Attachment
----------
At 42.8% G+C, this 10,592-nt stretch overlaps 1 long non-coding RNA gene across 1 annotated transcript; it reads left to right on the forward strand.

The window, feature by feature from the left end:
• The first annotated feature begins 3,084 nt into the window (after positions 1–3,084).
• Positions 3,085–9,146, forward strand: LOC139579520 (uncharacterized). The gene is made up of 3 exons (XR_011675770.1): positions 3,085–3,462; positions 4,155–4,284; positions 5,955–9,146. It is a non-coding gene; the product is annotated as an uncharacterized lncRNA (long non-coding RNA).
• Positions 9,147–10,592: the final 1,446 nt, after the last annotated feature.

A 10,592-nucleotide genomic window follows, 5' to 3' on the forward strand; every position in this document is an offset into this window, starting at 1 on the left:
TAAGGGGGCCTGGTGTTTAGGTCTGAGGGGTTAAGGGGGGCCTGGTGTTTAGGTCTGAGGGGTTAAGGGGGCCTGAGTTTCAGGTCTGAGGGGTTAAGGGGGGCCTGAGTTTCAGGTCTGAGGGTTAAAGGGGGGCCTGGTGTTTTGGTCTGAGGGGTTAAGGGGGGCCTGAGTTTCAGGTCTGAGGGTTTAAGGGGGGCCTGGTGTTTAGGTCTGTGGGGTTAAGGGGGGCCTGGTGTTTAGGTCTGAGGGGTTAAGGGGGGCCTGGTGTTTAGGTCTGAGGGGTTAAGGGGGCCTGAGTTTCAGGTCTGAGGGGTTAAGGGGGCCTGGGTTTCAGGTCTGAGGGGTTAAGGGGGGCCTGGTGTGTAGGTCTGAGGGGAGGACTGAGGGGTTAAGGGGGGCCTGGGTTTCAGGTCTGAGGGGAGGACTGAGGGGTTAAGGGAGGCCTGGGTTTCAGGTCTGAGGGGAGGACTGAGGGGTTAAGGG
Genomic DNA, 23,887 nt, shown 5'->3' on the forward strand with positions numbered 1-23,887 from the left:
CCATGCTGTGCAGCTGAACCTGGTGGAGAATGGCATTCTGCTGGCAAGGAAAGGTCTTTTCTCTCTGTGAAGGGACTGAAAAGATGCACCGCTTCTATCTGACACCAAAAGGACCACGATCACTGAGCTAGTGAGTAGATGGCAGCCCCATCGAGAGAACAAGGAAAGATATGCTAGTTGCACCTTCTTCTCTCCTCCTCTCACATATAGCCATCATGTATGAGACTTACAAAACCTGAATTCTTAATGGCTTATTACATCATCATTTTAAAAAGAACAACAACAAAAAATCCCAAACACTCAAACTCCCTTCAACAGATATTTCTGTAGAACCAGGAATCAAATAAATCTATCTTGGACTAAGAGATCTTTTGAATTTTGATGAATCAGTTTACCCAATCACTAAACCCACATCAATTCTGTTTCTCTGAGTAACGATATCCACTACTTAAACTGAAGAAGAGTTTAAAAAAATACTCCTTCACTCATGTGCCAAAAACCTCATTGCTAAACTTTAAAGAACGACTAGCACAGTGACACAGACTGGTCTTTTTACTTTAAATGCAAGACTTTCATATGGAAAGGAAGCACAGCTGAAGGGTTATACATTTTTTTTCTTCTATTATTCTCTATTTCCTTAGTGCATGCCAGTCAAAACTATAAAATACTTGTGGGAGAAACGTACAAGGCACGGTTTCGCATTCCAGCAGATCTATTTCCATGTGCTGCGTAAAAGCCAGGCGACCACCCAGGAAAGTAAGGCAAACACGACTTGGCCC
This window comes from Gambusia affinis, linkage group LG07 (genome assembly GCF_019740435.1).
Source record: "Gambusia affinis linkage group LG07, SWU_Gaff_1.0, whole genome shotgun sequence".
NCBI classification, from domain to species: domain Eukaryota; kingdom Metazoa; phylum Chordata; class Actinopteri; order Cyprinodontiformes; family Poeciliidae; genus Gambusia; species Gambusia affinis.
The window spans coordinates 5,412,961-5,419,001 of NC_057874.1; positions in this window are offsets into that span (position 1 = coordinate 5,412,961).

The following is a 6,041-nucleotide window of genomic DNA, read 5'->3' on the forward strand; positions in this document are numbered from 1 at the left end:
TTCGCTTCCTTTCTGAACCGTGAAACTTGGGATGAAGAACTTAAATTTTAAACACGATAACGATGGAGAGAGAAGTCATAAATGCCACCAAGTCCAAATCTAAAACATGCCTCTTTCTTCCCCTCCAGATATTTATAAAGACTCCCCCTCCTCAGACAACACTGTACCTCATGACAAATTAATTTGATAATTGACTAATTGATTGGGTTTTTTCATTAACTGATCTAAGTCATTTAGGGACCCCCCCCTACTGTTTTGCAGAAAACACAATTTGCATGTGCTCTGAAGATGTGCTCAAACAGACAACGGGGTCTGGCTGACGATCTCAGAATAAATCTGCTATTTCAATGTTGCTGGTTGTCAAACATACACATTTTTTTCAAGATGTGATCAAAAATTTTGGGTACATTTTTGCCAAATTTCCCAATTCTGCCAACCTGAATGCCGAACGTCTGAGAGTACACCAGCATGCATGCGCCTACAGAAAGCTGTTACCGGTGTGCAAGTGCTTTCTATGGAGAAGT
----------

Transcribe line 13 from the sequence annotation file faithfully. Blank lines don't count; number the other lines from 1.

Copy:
The window spans coordinates 5,412,961-5,419,001 of NC_057874.1; positions in this window are offsets into that span (position 1 = coordinate 5,412,961).